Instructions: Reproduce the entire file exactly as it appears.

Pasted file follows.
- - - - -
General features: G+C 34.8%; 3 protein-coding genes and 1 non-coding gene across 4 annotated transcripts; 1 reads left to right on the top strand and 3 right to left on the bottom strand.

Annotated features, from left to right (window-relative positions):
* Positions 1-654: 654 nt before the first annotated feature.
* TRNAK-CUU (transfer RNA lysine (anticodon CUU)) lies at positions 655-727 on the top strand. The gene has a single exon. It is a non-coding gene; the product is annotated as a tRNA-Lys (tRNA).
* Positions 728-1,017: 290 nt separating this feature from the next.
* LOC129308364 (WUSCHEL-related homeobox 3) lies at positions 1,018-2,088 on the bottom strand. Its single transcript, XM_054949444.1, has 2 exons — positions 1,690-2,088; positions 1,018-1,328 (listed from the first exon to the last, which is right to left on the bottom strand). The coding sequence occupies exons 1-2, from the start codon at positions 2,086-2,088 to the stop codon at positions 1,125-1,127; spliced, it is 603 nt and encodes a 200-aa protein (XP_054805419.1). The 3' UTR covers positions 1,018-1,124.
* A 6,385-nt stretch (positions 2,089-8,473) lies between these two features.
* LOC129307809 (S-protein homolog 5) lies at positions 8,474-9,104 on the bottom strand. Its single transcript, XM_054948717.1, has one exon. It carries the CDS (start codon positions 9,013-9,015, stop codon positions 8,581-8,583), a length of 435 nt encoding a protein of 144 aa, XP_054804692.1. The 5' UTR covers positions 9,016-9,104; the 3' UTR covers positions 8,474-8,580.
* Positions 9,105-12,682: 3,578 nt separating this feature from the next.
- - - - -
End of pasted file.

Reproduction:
General features: G+C 34.8%; 3 protein-coding genes and 1 non-coding gene across 4 annotated transcripts; 1 reads left to right on the top strand and 3 right to left on the bottom strand.

Annotated features, from left to right (window-relative positions):
* Positions 1-654: 654 nt before the first annotated feature.
* TRNAK-CUU (transfer RNA lysine (anticodon CUU)) lies at positions 655-727 on the top strand. The gene has a single exon. It is a non-coding gene; the product is annotated as a tRNA-Lys (tRNA).
* Positions 728-1,017: 290 nt separating this feature from the next.
* LOC129308364 (WUSCHEL-related homeobox 3) lies at positions 1,018-2,088 on the bottom strand. Its single transcript, XM_054949444.1, has 2 exons — positions 1,690-2,088; positions 1,018-1,328 (listed from the first exon to the last, which is right to left on the bottom strand). The coding sequence occupies exons 1-2, from the start codon at positions 2,086-2,088 to the stop codon at positions 1,125-1,127; spliced, it is 603 nt and encodes a 200-aa protein (XP_054805419.1). The 3' UTR covers positions 1,018-1,124.
* A 6,385-nt stretch (positions 2,089-8,473) lies between these two features.
* LOC129307809 (S-protein homolog 5) lies at positions 8,474-9,104 on the bottom strand. Its single transcript, XM_054948717.1, has one exon. It carries the CDS (start codon positions 9,013-9,015, stop codon positions 8,581-8,583), a length of 435 nt encoding a protein of 144 aa, XP_054804692.1. The 5' UTR covers positions 9,016-9,104; the 3' UTR covers positions 8,474-8,580.
* Positions 9,105-12,682: 3,578 nt separating this feature from the next.